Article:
A bank’s failure to honor a valid negotiable instrument such as a cheque or draft that has been presented to it for payment. If the cheque is valid and there are sufficient funds in the account to cover it, a bank’s failure to honor it within the time period stipulated by the Uniform Commercial Code would constitute wrongful dishonor. If a bank pays a check subject to a stop payment order and then dishonors other checks that would have been paid if the stop order had been followed, it may be liable to its customer for wrongful dishonor.
Cheques are a form of payment that is recorded by accountants on your receivables ledger. While you may record the payment instantly upon receipt, there will be a lag time between when you record the payment and when the check clears the bank and is posted to your account. Wrongful dishonor refers to a bank’s failure to honor a valid negotiable instrument, such as a check or draft that has been presented to it for payment. Likewise, a financial institution will not be accountable for any checks it dishonors because the Internal Revenue Service or a judgment creditor has attached a customer’s account.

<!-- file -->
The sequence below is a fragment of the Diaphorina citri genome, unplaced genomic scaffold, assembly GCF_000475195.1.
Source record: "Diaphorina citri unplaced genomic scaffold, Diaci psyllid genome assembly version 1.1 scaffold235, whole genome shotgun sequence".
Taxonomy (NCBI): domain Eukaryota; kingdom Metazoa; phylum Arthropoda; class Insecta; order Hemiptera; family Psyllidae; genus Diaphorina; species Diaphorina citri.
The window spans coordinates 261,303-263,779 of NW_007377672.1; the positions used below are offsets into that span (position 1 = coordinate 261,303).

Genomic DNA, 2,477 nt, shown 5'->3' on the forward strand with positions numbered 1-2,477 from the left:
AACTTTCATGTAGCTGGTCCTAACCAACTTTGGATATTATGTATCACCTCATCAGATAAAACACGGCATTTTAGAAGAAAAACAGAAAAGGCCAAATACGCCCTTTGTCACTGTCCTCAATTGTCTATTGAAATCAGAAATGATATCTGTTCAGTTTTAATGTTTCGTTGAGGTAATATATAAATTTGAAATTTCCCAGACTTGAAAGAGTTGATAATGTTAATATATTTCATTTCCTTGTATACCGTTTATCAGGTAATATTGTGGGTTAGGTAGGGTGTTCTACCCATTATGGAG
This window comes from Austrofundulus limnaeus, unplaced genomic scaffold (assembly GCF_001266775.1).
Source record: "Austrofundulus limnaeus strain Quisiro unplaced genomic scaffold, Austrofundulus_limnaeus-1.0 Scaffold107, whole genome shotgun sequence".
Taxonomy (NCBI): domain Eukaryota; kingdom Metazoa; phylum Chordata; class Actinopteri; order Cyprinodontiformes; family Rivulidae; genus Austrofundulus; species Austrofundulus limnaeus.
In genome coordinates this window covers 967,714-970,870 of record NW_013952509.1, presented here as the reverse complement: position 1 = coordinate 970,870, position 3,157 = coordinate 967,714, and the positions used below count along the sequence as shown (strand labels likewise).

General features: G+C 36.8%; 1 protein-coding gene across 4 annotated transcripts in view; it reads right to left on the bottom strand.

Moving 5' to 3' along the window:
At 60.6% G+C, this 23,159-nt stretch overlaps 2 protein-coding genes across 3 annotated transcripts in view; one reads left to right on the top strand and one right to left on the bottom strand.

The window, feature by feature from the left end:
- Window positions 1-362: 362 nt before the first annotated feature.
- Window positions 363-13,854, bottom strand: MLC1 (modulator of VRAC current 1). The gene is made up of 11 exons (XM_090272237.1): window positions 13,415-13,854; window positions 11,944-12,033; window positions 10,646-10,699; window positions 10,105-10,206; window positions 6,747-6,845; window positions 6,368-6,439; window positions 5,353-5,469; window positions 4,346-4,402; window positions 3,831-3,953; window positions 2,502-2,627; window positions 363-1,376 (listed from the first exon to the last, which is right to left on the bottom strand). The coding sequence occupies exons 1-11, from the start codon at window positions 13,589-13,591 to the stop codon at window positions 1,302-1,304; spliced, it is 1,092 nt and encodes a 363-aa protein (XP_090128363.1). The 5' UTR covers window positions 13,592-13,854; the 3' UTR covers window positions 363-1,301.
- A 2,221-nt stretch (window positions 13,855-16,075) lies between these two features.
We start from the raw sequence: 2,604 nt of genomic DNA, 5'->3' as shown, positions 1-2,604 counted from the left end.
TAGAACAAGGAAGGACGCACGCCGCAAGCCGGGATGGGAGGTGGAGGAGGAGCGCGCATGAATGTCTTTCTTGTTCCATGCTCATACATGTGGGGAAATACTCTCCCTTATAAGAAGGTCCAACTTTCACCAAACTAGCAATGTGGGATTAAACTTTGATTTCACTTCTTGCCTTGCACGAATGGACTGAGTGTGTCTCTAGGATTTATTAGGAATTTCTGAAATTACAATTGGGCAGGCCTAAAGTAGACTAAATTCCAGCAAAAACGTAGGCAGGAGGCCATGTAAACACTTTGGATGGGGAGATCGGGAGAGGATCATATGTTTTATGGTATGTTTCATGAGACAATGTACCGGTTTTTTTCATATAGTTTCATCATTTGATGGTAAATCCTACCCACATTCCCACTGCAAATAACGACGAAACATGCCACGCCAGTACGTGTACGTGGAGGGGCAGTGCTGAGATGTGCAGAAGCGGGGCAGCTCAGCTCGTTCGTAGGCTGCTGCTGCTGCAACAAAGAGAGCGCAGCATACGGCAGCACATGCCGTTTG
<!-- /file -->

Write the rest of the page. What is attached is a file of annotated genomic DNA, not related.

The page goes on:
A payer bank is liable to its customer for damages caused by wrongful dishonor of an instrument. Liability is limited to actual damages proved and may include potential consequential damages. However, a bank might dishonor an instrument if honoring it would generate an overdraft of the customer’s account, unless the bank has a preexisting concurrence to admiration that customer’s overdrafts, for example, through overdraft protection.